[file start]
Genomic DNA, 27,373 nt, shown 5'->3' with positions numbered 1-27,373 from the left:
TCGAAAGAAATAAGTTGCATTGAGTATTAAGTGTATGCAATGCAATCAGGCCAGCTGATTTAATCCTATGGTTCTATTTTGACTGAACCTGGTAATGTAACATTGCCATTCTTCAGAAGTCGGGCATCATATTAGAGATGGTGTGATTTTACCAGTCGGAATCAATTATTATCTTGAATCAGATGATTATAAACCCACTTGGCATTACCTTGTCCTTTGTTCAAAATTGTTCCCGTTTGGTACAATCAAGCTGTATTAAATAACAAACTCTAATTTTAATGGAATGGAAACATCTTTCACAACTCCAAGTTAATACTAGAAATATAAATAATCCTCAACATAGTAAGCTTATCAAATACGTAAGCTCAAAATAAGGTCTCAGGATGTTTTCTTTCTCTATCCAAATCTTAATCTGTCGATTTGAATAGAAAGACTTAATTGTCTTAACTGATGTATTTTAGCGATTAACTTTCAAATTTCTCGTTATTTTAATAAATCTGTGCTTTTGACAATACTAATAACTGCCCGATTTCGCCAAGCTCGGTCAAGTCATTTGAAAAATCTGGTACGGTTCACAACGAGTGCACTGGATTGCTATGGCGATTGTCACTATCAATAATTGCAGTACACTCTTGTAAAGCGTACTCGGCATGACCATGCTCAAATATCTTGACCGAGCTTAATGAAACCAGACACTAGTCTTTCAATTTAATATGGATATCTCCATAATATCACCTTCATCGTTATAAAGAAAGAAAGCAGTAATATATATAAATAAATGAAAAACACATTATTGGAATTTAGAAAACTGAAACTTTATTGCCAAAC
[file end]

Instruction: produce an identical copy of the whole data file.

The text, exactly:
Genomic DNA, 27,373 nt, shown 5'->3' with positions numbered 1-27,373 from the left:
TCGAAAGAAATAAGTTGCATTGAGTATTAAGTGTATGCAATGCAATCAGGCCAGCTGATTTAATCCTATGGTTCTATTTTGACTGAACCTGGTAATGTAACATTGCCATTCTTCAGAAGTCGGGCATCATATTAGAGATGGTGTGATTTTACCAGTCGGAATCAATTATTATCTTGAATCAGATGATTATAAACCCACTTGGCATTACCTTGTCCTTTGTTCAAAATTGTTCCCGTTTGGTACAATCAAGCTGTATTAAATAACAAACTCTAATTTTAATGGAATGGAAACATCTTTCACAACTCCAAGTTAATACTAGAAATATAAATAATCCTCAACATAGTAAGCTTATCAAATACGTAAGCTCAAAATAAGGTCTCAGGATGTTTTCTTTCTCTATCCAAATCTTAATCTGTCGATTTGAATAGAAAGACTTAATTGTCTTAACTGATGTATTTTAGCGATTAACTTTCAAATTTCTCGTTATTTTAATAAATCTGTGCTTTTGACAATACTAATAACTGCCCGATTTCGCCAAGCTCGGTCAAGTCATTTGAAAAATCTGGTACGGTTCACAACGAGTGCACTGGATTGCTATGGCGATTGTCACTATCAATAATTGCAGTACACTCTTGTAAAGCGTACTCGGCATGACCATGCTCAAATATCTTGACCGAGCTTAATGAAACCAGACACTAGTCTTTCAATTTAATATGGATATCTCCATAATATCACCTTCATCGTTATAAAGAAAGAAAGCAGTAATATATATAAATAAATGAAAAACACATTATTGGAATTTAGAAAACTGAAACTTTATTGCCAAAC